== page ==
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Old Mar 27, 2009, 12:09 PM   #1
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I have seen the "framing" difference between what a full frame sensor (24x36 = 864) gives me vs what a cropped sensor {14.8 x 22.2= 328} sensor gives me. This means that I have a 1.6 magnification factor built into my system. (864/328=2.6. 2.6 less 1 leaves me with the 1.6 magnification)

For the discussion, I'll use my 18mm -55mm lens using the shortest focal length of 18mm.

The 18mm setting x 1.6 means I actually shooting at a 29 focal length.

Okay, with all that in mind, here's my question.

If I use a full frame Canon 5d and shoot at a 29 focal length lens, and then shoot the exact shame shot using a Canon XSi (with the 1.6 factor) at 18 focal length, then print both photos, will the framing be the same? Will the photos be virtually identical? (forget the mexapix difference). But will the framing be the same? If they're different, then what in my feeble brain is missing?

Thank you my photo guru buddies.






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Old Mar 27, 2009, 12:34 PM   #2
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Quote:
The 18mm setting x 1.6 means I actually shooting at a 29 focal length.
Actually you are still shooting at 18mm focal length, but the apparent field of view it gives you equals to the field of view of a 29mm lens on a FF camera. The image quality will be different, but you will get the same framing in your exercise with a 18mm on APS-C and 29mm on FF.
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Old Mar 27, 2009, 12:35 PM   #3
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Basically yes they will be very close to the same field of view. What won't be identical is the dof if you use the same aperture settings.
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Old Mar 27, 2009, 12:38 PM   #4
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Is there a 10mm EF (not efs) equivalent lens made to fit a canon? I've seen a canon 10mm efs, but efs won't fit the 5D markII (my camera of the future).

So I wondering if sigma, tamron or one of the other 3rd party lens manufacturers makes a 10mm lens. Any ideas?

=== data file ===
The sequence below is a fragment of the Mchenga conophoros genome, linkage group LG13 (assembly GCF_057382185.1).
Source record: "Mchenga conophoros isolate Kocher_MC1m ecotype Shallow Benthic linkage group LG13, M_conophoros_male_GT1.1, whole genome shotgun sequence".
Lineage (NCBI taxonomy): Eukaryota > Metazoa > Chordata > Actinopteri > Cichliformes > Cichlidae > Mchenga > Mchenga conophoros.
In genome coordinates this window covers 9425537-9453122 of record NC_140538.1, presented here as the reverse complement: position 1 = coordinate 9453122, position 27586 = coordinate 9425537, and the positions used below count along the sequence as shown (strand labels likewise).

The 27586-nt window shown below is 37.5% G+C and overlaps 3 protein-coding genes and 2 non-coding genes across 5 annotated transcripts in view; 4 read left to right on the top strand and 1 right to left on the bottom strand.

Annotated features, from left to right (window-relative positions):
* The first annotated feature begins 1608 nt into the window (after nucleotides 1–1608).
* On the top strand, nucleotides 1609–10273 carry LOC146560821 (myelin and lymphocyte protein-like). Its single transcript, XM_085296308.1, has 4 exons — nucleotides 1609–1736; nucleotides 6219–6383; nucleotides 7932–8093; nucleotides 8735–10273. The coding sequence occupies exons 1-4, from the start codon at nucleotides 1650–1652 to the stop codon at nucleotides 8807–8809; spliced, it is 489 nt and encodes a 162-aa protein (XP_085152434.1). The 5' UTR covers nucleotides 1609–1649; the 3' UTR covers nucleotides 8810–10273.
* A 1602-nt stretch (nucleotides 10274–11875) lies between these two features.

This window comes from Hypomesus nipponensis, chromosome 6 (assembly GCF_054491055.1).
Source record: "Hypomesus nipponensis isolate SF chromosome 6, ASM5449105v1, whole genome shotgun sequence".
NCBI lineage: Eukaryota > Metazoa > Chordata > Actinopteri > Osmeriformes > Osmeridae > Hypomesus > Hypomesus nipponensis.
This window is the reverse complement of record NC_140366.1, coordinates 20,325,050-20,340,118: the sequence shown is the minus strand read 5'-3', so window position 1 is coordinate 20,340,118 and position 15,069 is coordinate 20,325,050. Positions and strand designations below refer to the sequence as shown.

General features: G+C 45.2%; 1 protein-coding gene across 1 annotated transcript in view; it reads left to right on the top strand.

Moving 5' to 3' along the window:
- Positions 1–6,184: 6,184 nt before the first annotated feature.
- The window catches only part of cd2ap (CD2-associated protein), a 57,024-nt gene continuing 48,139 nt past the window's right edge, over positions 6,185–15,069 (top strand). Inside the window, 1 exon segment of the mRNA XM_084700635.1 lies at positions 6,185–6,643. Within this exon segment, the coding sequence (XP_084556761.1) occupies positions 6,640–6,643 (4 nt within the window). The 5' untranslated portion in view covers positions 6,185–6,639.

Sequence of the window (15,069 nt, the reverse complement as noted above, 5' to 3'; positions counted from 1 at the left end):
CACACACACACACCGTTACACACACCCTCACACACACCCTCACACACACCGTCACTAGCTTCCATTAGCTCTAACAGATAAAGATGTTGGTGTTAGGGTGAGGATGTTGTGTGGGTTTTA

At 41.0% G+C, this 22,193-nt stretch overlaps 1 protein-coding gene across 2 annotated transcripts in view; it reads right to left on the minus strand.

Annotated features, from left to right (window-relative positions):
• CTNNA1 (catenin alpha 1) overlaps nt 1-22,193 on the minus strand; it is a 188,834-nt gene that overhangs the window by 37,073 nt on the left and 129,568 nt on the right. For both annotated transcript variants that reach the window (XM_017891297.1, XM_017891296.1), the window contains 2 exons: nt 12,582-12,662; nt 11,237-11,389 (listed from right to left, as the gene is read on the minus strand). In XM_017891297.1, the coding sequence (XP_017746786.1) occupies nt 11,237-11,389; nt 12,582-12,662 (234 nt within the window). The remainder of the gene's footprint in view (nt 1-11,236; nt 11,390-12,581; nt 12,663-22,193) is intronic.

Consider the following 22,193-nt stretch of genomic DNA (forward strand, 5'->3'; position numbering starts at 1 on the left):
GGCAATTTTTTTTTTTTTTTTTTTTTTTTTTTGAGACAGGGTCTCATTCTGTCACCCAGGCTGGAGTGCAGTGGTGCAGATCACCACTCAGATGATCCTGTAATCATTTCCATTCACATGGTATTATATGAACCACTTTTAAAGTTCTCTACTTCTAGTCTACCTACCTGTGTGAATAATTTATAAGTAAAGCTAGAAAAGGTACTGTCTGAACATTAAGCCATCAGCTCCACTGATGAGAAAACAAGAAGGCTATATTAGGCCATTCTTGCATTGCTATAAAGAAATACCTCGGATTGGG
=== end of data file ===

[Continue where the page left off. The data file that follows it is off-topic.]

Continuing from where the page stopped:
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Old Mar 27, 2009, 12:44 PM   #5
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You have the Sigma 8mm or Sigma 12-24mm Zoom to start with. I use a 12-24 on my 5D, it does a pretty good job.
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Old Mar 27, 2009, 3:47 PM   #6
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The Tokina 10-17 too (fisheye):
http://forums.dpreview.com/forums/re...ssage=21110821
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Old Mar 28, 2009, 11:12 AM   #7
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Canon also have a 17-40L f4 and a 16-35L f2.8.
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Old Apr 1, 2010, 12:05 AM   #8
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Quote:
Originally Posted by algold View Post
Actually you are still shooting at 18mm focal length, but the apparent field of view it gives you equals to the field of view of a 29mm lens on a FF camera. The image quality will be different, but you will get the same framing in your exercise with a 18mm on APS-C and 29mm on FF.
So if I have a 7d crop sensor body with a Canon EF-S 17-55mm f/2.8 IS USM then the actual focal range will remain the same...at 17-55mm? And not jump to 27-88mm?
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Old Apr 1, 2010, 3:17 AM   #9
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Quote:
Originally Posted by William Richard View Post
So if I have a 7d crop sensor body with a Canon EF-S 17-55mm f/2.8 IS USM then the actual focal range will remain the same...at 17-55mm? And not jump to 27-88mm?
Focal length is a physical property of the lens, it never changes. However the field of view is affected by the size of the recording device (film, sensor) that captures the image. This is then where we start hearing the 35mm equivalent, it is just a standardisation so comparisons can be made.

I'm on my iPhone so can't show you the link but if you check out either the general questions or newbe help sections there is a sticky thread at the top which explains in more detail.
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Old Apr 2, 2010, 11:20 AM   #10
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Quote:
Originally Posted by William Richard View Post
So if I have a 7d crop sensor body with a Canon EF-S 17-55mm f/2.8 IS USM then the actual focal range will remain the same...at 17-55mm? And not jump to 27-88mm?
Without getting technical.... on that body, using that lens, you basically have a 27-88 mm lens. The fact that its an EF-S does not change that.
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